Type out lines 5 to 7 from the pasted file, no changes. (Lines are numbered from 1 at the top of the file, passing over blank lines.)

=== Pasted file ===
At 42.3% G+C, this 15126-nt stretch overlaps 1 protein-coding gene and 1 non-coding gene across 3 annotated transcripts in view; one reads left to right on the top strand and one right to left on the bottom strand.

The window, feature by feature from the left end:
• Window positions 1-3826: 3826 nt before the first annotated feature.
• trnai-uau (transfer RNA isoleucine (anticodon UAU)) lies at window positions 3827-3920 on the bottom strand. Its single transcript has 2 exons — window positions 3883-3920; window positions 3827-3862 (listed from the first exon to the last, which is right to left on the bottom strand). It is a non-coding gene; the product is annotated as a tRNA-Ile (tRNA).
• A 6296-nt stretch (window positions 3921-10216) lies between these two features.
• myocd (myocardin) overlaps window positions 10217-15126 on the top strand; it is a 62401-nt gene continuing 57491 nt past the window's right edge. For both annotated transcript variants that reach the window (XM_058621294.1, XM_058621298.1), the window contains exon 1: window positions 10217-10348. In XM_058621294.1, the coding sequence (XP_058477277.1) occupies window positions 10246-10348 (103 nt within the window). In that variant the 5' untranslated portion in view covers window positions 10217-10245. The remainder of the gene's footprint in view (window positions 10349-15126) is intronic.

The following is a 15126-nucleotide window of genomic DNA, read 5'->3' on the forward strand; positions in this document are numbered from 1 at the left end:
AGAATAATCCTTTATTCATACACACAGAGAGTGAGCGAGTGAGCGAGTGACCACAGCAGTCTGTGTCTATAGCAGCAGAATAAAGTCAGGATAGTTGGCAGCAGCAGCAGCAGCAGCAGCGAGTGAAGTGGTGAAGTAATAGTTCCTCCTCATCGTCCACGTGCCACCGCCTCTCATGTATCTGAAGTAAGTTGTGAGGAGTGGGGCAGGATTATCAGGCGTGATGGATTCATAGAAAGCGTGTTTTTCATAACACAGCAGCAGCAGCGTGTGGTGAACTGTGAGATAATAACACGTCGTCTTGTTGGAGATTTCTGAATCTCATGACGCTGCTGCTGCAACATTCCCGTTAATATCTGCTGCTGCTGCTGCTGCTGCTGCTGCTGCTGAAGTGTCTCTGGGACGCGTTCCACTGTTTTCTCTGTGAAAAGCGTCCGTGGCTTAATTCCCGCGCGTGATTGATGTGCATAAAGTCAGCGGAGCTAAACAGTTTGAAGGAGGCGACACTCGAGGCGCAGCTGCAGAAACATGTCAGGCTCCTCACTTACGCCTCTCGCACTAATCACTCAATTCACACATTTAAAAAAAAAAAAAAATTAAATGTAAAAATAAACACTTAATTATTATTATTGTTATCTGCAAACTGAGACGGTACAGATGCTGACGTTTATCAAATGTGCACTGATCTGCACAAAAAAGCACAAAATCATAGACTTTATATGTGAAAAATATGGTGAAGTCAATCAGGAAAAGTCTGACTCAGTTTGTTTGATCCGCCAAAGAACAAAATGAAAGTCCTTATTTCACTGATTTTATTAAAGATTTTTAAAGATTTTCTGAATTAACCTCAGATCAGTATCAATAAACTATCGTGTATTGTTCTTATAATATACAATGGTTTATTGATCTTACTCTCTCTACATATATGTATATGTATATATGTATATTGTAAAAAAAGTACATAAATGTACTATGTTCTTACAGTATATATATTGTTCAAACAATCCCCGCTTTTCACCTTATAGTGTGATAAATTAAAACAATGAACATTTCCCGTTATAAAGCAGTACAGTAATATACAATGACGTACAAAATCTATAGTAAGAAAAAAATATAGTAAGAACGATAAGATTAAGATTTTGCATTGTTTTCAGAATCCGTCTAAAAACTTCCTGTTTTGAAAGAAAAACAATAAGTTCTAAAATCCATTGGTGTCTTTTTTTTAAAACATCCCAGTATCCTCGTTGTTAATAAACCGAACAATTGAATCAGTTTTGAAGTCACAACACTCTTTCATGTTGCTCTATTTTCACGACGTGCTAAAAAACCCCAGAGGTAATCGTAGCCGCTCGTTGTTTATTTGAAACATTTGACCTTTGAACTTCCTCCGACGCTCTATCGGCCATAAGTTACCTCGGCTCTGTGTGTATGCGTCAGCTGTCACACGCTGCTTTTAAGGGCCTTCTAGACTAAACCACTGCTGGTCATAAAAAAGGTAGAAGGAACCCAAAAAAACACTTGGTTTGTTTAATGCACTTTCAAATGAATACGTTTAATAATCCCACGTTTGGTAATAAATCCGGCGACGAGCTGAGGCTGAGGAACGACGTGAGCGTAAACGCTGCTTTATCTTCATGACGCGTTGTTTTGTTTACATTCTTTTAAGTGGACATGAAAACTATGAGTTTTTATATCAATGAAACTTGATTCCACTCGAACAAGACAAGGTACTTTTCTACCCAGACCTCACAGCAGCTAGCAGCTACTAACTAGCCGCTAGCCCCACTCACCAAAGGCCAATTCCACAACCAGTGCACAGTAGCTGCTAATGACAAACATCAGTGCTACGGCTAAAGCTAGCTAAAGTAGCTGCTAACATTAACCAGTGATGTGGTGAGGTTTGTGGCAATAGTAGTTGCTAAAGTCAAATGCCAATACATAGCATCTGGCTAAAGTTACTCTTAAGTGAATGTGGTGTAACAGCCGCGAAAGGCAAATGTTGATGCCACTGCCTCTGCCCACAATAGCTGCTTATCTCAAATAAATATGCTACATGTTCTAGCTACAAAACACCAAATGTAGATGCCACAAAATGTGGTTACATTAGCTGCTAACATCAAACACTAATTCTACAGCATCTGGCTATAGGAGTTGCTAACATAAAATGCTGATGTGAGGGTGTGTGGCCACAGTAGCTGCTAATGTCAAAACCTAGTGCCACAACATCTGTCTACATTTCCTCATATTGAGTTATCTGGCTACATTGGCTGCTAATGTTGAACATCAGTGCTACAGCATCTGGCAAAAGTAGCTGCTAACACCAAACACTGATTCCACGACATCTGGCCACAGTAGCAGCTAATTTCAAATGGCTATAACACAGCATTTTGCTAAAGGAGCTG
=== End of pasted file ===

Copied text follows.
• A 6296-nt stretch (window positions 3921-10216) lies between these two features.
• myocd (myocardin) overlaps window positions 10217-15126 on the top strand; it is a 62401-nt gene continuing 57491 nt past the window's right edge. For both annotated transcript variants that reach the window (XM_058621294.1, XM_058621298.1), the window contains exon 1: window positions 10217-10348. In XM_058621294.1, the coding sequence (XP_058477277.1) occupies window positions 10246-10348 (103 nt within the window). In that variant the 5' untranslated portion in view covers window positions 10217-10245. The remainder of the gene's footprint in view (window positions 10349-15126) is intronic.

The following is a 15126-nucleotide window of genomic DNA, read 5'->3' on the forward strand; positions in this document are numbered from 1 at the left end: